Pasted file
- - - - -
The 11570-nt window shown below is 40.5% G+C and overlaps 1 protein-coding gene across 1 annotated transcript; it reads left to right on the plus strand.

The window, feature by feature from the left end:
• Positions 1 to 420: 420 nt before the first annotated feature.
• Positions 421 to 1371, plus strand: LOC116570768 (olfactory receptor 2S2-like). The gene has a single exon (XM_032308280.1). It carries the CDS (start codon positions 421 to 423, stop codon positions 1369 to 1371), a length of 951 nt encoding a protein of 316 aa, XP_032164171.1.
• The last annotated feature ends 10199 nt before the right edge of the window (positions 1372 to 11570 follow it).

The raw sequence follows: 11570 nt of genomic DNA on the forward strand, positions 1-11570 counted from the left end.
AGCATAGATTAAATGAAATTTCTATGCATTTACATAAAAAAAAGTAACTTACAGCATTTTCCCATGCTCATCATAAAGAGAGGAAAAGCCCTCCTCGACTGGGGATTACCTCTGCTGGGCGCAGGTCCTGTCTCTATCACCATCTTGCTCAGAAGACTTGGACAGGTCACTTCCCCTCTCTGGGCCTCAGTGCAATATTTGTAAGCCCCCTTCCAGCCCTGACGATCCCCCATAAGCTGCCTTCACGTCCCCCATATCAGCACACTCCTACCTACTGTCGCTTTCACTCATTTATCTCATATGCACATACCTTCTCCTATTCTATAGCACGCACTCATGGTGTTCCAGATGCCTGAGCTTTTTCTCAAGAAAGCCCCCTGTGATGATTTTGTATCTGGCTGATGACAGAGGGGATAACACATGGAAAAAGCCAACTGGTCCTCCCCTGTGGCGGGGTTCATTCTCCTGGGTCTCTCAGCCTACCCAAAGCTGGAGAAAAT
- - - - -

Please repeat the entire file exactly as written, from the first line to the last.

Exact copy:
The 11570-nt window shown below is 40.5% G+C and overlaps 1 protein-coding gene across 1 annotated transcript; it reads left to right on the plus strand.

The window, feature by feature from the left end:
• Positions 1 to 420: 420 nt before the first annotated feature.
• Positions 421 to 1371, plus strand: LOC116570768 (olfactory receptor 2S2-like). The gene has a single exon (XM_032308280.1). It carries the CDS (start codon positions 421 to 423, stop codon positions 1369 to 1371), a length of 951 nt encoding a protein of 316 aa, XP_032164171.1.
• The last annotated feature ends 10199 nt before the right edge of the window (positions 1372 to 11570 follow it).

The raw sequence follows: 11570 nt of genomic DNA on the forward strand, positions 1-11570 counted from the left end.
AGCATAGATTAAATGAAATTTCTATGCATTTACATAAAAAAAAGTAACTTACAGCATTTTCCCATGCTCATCATAAAGAGAGGAAAAGCCCTCCTCGACTGGGGATTACCTCTGCTGGGCGCAGGTCCTGTCTCTATCACCATCTTGCTCAGAAGACTTGGACAGGTCACTTCCCCTCTCTGGGCCTCAGTGCAATATTTGTAAGCCCCCTTCCAGCCCTGACGATCCCCCATAAGCTGCCTTCACGTCCCCCATATCAGCACACTCCTACCTACTGTCGCTTTCACTCATTTATCTCATATGCACATACCTTCTCCTATTCTATAGCACGCACTCATGGTGTTCCAGATGCCTGAGCTTTTTCTCAAGAAAGCCCCCTGTGATGATTTTGTATCTGGCTGATGACAGAGGGGATAACACATGGAAAAAGCCAACTGGTCCTCCCCTGTGGCGGGGTTCATTCTCCTGGGTCTCTCAGCCTACCCAAAGCTGGAGAAAAT